Posts Tagged ‘rick kamla’

NBA unveils 2014-15 schedule Wednesday

VIDEO: LeBron James and the Cavaliers are talking championship this season in Cleveland

HANG TIME HEADQUARTERS — LeBron James has everyone in Cleveland, and many around the league, thinking about a title chase for the Cavaliers.

We shall see. But whatever the Cavs do this season, chances are pretty good we’ll be able to see much of it live on TV.

LeBron and the new-look Cavs figure to be a prime-time fixture on NBA broadcast outlets during the 2014-15 regular season. NBA TV will unveil the entire regular-season national television schedule Wednesday on the NBA 2014-15 Schedule Release Special at 6 p.m. ET.

The show will highlight the season’s biggest games, most highly anticipated matchups, the opening week schedule, the Christmas Day games and the Martin Luther King Jr. Day games. The entire schedule will be posted on in conjunction with the NBA TV special, which will be hosted by Rick Kamla and feature NBA TV’s Brent Barry. Contributors from around the league will offer insight and analysis.

The Cavaliers, who haven’t made the playoffs since James left four years ago, are a team that will be headlined by All-Stars James, Kyrie Irving and, very possibly, Kevin Love (pending the finalization of  a reported trade between the Minnesota Timberwolves and Cavaliers, a trade that also includes Andrew Wiggins, the Cavs’ No. 1 pick in last month’s Draft). Many already are predicting huge things for James and the Cavs.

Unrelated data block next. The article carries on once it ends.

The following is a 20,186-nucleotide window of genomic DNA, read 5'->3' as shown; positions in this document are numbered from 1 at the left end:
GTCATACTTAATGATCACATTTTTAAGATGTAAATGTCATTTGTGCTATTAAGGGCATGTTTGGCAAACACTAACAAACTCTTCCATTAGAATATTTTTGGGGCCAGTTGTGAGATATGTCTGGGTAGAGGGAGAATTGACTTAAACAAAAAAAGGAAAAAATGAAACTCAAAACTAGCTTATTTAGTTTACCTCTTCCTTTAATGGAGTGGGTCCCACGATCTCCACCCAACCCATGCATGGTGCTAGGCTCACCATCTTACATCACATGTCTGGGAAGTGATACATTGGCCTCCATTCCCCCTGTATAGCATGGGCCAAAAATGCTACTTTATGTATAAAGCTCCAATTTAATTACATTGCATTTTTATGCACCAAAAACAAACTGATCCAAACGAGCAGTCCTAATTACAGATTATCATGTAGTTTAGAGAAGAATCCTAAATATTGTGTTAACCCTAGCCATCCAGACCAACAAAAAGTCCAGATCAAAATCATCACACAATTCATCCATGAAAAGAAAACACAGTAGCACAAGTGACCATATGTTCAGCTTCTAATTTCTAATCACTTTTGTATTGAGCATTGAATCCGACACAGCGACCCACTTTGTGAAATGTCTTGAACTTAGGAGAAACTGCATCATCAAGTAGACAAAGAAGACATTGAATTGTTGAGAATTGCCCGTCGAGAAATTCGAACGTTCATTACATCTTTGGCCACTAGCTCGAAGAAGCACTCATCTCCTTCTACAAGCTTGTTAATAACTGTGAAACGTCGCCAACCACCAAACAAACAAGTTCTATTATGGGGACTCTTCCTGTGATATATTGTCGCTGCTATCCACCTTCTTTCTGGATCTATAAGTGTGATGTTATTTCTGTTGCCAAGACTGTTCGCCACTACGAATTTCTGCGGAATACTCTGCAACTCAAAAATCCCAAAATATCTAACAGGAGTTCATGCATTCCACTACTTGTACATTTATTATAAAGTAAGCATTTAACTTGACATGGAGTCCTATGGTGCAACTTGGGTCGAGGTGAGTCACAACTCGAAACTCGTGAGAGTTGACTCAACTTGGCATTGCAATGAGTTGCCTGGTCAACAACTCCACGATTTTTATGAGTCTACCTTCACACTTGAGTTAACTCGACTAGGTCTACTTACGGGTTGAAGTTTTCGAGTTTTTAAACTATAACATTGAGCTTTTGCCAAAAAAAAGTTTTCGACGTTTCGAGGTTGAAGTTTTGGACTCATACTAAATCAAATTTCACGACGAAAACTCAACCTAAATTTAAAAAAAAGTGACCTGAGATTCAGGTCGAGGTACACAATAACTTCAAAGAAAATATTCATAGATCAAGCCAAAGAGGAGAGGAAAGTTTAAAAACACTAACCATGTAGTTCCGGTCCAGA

It’s safe to say there will be no shortage of other intriguing storylines for the upcoming season, too, what with seismic changes in the Central Division alone, not to mention the retooling of all of the contenders chasing the reigning champion San Antonio Spurs.

Whether the road to the NBA championship runs through Cleveland, San Antonio, Chicago, Oklahoma City, Los Angeles (Clippers)  or somewhere else, we’ll find out all the regular-season steps on Wednesday night.

Rick’s Tips: Fantasy Awards Are In

I’m back with seven awards for the fantasy season that was — and still is for the lucky and talented few who are still alive for their league’s title. James Harden, Rockets: Harden was drafted late in the first round or more likely in round two, but his 8-cat goodies rank behind only Kevin Durant and LeBron James. Harden has overtaken Chris Paul as the annual #3 guy.